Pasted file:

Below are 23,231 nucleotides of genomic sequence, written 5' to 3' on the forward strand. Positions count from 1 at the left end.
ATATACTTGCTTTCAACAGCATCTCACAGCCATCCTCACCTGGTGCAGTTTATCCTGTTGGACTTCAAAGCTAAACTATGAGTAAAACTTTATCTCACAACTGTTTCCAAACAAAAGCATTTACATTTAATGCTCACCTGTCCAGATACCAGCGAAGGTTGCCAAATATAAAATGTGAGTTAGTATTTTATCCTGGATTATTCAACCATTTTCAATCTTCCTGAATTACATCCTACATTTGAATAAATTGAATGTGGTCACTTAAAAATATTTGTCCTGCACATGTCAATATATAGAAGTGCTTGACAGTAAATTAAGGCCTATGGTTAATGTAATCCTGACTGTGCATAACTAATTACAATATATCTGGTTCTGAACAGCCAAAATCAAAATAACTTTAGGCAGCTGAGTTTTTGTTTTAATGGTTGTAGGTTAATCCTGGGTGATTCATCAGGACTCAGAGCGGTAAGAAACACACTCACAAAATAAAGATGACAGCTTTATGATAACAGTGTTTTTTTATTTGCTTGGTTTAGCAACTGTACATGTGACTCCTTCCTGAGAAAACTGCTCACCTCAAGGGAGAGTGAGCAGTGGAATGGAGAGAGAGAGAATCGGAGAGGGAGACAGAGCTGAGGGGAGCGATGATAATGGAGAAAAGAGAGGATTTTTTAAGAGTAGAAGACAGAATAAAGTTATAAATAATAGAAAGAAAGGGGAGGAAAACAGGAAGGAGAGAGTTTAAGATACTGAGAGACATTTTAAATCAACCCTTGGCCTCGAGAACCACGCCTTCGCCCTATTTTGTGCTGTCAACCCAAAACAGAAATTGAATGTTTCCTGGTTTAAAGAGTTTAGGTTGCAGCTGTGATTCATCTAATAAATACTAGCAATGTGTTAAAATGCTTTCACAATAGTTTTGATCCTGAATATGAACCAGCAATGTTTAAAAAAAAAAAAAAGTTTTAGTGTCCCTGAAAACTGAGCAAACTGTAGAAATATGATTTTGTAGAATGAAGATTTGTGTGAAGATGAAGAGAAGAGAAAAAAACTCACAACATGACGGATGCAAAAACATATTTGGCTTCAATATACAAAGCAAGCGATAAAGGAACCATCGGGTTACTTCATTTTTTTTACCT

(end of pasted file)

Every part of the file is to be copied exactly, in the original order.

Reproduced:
Below are 23,231 nucleotides of genomic sequence, written 5' to 3' on the forward strand. Positions count from 1 at the left end.
ATATACTTGCTTTCAACAGCATCTCACAGCCATCCTCACCTGGTGCAGTTTATCCTGTTGGACTTCAAAGCTAAACTATGAGTAAAACTTTATCTCACAACTGTTTCCAAACAAAAGCATTTACATTTAATGCTCACCTGTCCAGATACCAGCGAAGGTTGCCAAATATAAAATGTGAGTTAGTATTTTATCCTGGATTATTCAACCATTTTCAATCTTCCTGAATTACATCCTACATTTGAATAAATTGAATGTGGTCACTTAAAAATATTTGTCCTGCACATGTCAATATATAGAAGTGCTTGACAGTAAATTAAGGCCTATGGTTAATGTAATCCTGACTGTGCATAACTAATTACAATATATCTGGTTCTGAACAGCCAAAATCAAAATAACTTTAGGCAGCTGAGTTTTTGTTTTAATGGTTGTAGGTTAATCCTGGGTGATTCATCAGGACTCAGAGCGGTAAGAAACACACTCACAAAATAAAGATGACAGCTTTATGATAACAGTGTTTTTTTATTTGCTTGGTTTAGCAACTGTACATGTGACTCCTTCCTGAGAAAACTGCTCACCTCAAGGGAGAGTGAGCAGTGGAATGGAGAGAGAGAGAATCGGAGAGGGAGACAGAGCTGAGGGGAGCGATGATAATGGAGAAAAGAGAGGATTTTTTAAGAGTAGAAGACAGAATAAAGTTATAAATAATAGAAAGAAAGGGGAGGAAAACAGGAAGGAGAGAGTTTAAGATACTGAGAGACATTTTAAATCAACCCTTGGCCTCGAGAACCACGCCTTCGCCCTATTTTGTGCTGTCAACCCAAAACAGAAATTGAATGTTTCCTGGTTTAAAGAGTTTAGGTTGCAGCTGTGATTCATCTAATAAATACTAGCAATGTGTTAAAATGCTTTCACAATAGTTTTGATCCTGAATATGAACCAGCAATGTTTAAAAAAAAAAAAAAGTTTTAGTGTCCCTGAAAACTGAGCAAACTGTAGAAATATGATTTTGTAGAATGAAGATTTGTGTGAAGATGAAGAGAAGAGAAAAAAACTCACAACATGACGGATGCAAAAACATATTTGGCTTCAATATACAAAGCAAGCGATAAAGGAACCATCGGGTTACTTCATTTTTTTTACCT